A few days after director Elizabeth Lucas interviewed with the New York Times about her upcoming film Clear Blue Tuesday, she says she is disappointed. The Times piece described her film as a “9-11: the rock musical.”
“Which it’s not,” she says at the Westin Hotel’s lobby on 43rd Street. She is still lamenting over the details in the post. “And there’s that part where he said it was like Glee…I mean what the hell? It’s not like Glee at all!”
Clear Blue Tuesday is the product of reflection, says the 12-year New Yorker. After a taxi cab slammed into her and her bicycle in 2006, she spent three months recovering from a broken foot and a broken nose, and reflected on the 9-11 attacks.
“Well it’s about disaster as a catalyst for change,” she says.
The film opens today at the Quad Cinemas in the Village. The Voice‘s own review was not kind, but Lucas was happy to talk to us about her film.
What was the logic behind the title?
You know, I happened upon the title from a song lyric from a song written by a friend of mine. It was just a phrase in the song, and it struck me and just stayed with me so strongly. The thing of it is, Clear Blue Tuesday, for those of us who were here, is immensely evocative and… an interesting mystery for people who weren’t. And so, it’s kind of a way of saying that this movie is a bit of a litmus test and you know all my characters in this movie my characters range from this character Caroline, who you read about in the Times, who both the actress and the character were deeply injured that day, to the character of Sam, played by Cassandra Kubinski, who wasn’t even in the city at the time and the whole idea was that we were showing the whole range of experiences…this isn’t a movie about the survivors or the firefighters or the widows or politics or any of this sort of big media items this is a movie about the rest of us. And that’s all it was meant to be so for me that range from Jan to Cassandra’s characters, was incredibly important.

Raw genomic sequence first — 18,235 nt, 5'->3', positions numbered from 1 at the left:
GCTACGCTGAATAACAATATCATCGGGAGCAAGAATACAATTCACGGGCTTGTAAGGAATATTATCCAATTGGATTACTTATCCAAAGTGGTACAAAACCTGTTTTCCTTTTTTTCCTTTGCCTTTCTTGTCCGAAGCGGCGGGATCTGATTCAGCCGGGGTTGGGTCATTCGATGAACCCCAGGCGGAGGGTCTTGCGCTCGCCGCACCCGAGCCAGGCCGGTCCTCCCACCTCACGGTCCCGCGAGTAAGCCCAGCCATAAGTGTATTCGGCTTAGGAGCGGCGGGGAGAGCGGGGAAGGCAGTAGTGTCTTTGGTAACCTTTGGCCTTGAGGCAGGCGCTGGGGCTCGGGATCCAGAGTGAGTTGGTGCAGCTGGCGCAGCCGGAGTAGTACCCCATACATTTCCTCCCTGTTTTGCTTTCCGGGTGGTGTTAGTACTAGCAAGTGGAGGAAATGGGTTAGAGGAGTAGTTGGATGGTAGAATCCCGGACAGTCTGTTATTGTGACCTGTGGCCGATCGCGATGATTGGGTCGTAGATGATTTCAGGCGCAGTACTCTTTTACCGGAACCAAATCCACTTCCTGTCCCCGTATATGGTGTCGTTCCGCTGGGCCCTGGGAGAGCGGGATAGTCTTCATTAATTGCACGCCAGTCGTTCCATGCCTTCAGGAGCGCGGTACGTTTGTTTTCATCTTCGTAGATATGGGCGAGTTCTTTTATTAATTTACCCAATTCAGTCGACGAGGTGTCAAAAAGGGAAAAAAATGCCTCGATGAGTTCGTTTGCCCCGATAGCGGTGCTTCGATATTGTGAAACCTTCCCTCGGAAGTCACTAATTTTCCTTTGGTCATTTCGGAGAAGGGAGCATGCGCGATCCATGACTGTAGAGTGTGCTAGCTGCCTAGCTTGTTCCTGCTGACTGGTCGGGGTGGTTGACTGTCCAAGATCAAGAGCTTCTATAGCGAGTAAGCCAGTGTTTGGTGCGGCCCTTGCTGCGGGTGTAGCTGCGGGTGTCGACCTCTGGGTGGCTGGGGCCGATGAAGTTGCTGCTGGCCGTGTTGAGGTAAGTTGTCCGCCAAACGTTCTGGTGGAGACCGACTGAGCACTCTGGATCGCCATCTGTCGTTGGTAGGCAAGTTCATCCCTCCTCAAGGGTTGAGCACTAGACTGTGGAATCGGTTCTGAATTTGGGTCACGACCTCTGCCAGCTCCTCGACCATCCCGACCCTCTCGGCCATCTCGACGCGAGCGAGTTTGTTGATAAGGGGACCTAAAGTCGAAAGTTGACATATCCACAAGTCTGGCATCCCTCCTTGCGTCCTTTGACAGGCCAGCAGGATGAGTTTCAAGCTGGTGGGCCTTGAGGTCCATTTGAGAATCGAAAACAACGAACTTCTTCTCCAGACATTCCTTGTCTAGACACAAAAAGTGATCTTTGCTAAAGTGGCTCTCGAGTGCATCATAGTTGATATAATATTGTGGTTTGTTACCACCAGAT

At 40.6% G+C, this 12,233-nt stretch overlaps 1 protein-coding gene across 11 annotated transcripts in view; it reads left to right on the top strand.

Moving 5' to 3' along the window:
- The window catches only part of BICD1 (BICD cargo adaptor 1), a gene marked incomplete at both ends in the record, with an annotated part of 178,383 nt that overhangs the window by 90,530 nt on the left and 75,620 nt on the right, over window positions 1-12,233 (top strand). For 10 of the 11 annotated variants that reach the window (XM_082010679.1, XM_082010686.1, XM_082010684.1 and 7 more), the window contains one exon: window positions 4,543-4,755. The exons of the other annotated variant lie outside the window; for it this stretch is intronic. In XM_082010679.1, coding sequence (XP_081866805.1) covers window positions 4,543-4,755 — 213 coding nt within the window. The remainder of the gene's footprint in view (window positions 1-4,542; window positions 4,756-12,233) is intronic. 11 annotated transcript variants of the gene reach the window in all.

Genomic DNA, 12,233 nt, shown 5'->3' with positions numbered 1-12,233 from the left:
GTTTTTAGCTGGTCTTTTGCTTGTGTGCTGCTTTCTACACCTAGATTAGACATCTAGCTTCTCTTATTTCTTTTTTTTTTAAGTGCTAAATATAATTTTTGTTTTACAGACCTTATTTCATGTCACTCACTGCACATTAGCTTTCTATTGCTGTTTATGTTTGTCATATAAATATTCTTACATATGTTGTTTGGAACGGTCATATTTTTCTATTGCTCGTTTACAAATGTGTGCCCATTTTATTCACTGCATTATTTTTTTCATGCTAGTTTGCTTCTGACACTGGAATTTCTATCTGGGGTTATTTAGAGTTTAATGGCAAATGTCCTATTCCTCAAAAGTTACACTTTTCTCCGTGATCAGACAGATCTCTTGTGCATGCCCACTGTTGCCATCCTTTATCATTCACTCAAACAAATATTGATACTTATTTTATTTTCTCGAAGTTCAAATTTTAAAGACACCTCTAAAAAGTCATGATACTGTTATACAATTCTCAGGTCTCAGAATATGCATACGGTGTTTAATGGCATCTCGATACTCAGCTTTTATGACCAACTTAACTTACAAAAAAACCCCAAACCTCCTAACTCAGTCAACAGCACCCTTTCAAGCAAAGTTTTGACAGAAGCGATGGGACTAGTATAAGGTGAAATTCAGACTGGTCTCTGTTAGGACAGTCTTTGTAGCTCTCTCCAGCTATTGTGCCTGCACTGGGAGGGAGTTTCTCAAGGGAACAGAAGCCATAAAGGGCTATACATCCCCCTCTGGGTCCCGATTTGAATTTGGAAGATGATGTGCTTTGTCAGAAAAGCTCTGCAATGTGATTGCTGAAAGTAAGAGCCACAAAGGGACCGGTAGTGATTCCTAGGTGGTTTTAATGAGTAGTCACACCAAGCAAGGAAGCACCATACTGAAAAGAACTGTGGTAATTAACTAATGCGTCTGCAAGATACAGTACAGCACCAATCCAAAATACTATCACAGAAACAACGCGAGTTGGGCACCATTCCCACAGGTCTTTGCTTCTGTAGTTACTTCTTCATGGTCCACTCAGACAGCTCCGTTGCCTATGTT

Are we ready for a movie like this?
If you see the movie you will see that it’s not a 9-11 musical. And that’s the unfortunate thing, that’s the first paragraph of the New York Times, paints it as September 11th the rock musical. I don’t want to see that either. Are we ready for that? No. I’m one of the founders of the New York Musical Theater Festival, I’ve read hundreds of scripts, and dozens of them have been Holocaust musicals and they’re all terrible. And then I look at a musical like Cabaret, which is set during that time and was one of the great, classic musicals of all time and what is different is that it’s dealing very personally with very specific people who are in unpleasant circumstances. You know, as opposed to dealing with the Holocaust‚ and singing about how we are all going to die now. You know? It’s just not the same ballpark. So to say that I made a 9-11 musical, makes me think of people singing as the towers fall, and that’s a horrible idea, that’s not what I did. (laughs) So you know my producers and I have gone back and forth through the years of, you know, how much should we mention 9-11, and my early versions didn’t mention it at all. I really kind of pushed away from that. And there was a little bit of a push back they wanted to say, no, no, really it’s 9-11 as a catalyst and that’s important. It’s 9-11 as a catalyst for change in people’s lives. That’s the 9-11 reference. And that’s the first two minutes of the film.